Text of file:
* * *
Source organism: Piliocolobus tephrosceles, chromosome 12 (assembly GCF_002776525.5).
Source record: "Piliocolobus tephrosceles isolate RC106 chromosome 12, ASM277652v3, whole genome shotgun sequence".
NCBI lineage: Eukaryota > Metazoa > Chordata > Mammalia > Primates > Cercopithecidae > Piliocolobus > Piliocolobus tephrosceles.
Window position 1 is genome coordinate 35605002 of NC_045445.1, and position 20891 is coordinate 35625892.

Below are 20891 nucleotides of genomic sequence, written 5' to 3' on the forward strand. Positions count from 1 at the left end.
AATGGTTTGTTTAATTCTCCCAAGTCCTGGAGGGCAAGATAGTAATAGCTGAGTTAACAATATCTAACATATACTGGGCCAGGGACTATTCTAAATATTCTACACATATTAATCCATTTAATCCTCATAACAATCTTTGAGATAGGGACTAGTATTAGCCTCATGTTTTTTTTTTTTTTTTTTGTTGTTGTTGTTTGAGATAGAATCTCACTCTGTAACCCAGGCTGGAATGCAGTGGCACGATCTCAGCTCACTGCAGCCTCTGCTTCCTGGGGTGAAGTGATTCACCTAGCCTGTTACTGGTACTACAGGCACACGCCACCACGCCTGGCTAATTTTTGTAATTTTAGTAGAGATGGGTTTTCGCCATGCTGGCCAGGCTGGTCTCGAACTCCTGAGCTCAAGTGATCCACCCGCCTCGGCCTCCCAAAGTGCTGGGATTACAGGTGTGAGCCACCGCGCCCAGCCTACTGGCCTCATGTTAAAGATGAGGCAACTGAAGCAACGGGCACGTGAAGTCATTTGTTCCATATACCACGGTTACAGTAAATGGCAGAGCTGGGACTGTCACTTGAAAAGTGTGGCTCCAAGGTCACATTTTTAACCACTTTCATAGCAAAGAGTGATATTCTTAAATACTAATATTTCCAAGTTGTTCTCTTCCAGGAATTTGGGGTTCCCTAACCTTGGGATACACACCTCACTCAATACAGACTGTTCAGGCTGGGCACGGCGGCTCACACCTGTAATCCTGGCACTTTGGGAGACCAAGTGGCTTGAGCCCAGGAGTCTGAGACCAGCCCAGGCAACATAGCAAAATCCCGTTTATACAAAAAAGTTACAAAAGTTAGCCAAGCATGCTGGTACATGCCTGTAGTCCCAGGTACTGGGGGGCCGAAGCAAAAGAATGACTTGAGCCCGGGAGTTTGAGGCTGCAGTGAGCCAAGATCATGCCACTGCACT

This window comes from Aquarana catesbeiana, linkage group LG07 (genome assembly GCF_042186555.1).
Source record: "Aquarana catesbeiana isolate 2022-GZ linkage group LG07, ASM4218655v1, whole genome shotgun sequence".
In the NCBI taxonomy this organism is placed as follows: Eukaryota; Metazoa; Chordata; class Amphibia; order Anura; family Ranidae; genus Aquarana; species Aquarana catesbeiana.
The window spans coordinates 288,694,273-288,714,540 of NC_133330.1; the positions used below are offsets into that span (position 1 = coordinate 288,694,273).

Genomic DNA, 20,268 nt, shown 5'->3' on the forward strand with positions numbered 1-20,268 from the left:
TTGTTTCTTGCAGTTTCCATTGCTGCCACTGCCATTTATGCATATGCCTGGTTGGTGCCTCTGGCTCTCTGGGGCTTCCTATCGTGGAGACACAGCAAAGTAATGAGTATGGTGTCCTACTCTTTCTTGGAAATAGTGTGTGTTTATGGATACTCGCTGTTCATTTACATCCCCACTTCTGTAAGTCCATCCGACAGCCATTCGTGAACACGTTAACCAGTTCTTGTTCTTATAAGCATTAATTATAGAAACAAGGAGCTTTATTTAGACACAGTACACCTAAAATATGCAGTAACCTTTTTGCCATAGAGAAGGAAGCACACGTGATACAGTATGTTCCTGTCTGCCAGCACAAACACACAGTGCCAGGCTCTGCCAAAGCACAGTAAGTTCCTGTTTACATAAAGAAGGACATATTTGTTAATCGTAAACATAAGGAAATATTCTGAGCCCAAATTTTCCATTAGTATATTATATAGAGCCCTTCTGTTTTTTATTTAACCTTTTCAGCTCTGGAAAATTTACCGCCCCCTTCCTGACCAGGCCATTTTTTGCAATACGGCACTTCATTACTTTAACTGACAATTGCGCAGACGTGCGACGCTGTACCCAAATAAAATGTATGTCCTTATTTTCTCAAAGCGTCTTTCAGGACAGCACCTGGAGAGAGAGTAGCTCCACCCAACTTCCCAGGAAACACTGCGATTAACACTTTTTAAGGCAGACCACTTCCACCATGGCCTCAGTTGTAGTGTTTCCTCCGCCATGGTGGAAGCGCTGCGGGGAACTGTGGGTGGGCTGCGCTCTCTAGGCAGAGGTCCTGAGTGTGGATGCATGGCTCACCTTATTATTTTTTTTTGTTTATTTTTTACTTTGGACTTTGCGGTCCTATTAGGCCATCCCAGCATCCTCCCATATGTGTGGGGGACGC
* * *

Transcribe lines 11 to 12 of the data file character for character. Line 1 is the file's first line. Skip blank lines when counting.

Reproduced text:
Genomic DNA, 20,268 nt, shown 5'->3' on the forward strand with positions numbered 1-20,268 from the left:
TTGTTTCTTGCAGTTTCCATTGCTGCCACTGCCATTTATGCATATGCCTGGTTGGTGCCTCTGGCTCTCTGGGGCTTCCTATCGTGGAGACACAGCAAAGTAATGAGTATGGTGTCCTACTCTTTCTTGGAAATAGTGTGTGTTTATGGATACTCGCTGTTCATTTACATCCCCACTTCTGTAAGTCCATCCGACAGCCATTCGTGAACACGTTAACCAGTTCTTGTTCTTATAAGCATTAATTATAGAAACAAGGAGCTTTATTTAGACACAGTACACCTAAAATATGCAGTAACCTTTTTGCCATAGAGAAGGAAGCACACGTGATACAGTATGTTCCTGTCTGCCAGCACAAACACACAGTGCCAGGCTCTGCCAAAGCACAGTAAGTTCCTGTTTACATAAAGAAGGACATATTTGTTAATCGTAAACATAAGGAAATATTCTGAGCCCAAATTTTCCATTAGTATATTATATAGAGCCCTTCTGTTTTTTATTTAACCTTTTCAGCTCTGGAAAATTTACCGCCCCCTTCCTGACCAGGCCATTTTTTGCAATACGGCACTTCATTACTTTAACTGACAATTGCGCAGACGTGCGACGCTGTACCCAAATAAAATGTATGTCCTTATTTTCTCAAAGCGTCTTTCAGGACAGCACCTGGAGAGAGAGTAGCTCCACCCAACTTCCCAGGAAACACTGCGATTAACACTTTTTAAGGCAGACCACTTCCACCATGGCCTCAGTTGTAGTGTTTCCTCCGCCATGGTGGAAGCGCTGCGGGGAACTGTGGGTGGGCTGCGCTCTCTAGGCAGAGGTCCTGAGTGTGGATGCATGGCTCACCTTATTATTTTTTTTTGTTTATTTTTTACTTTGGACTTTGCGGTCCTATTAGGCCATCCCAGCATCCTCCCATATGTGTGGGGGACGC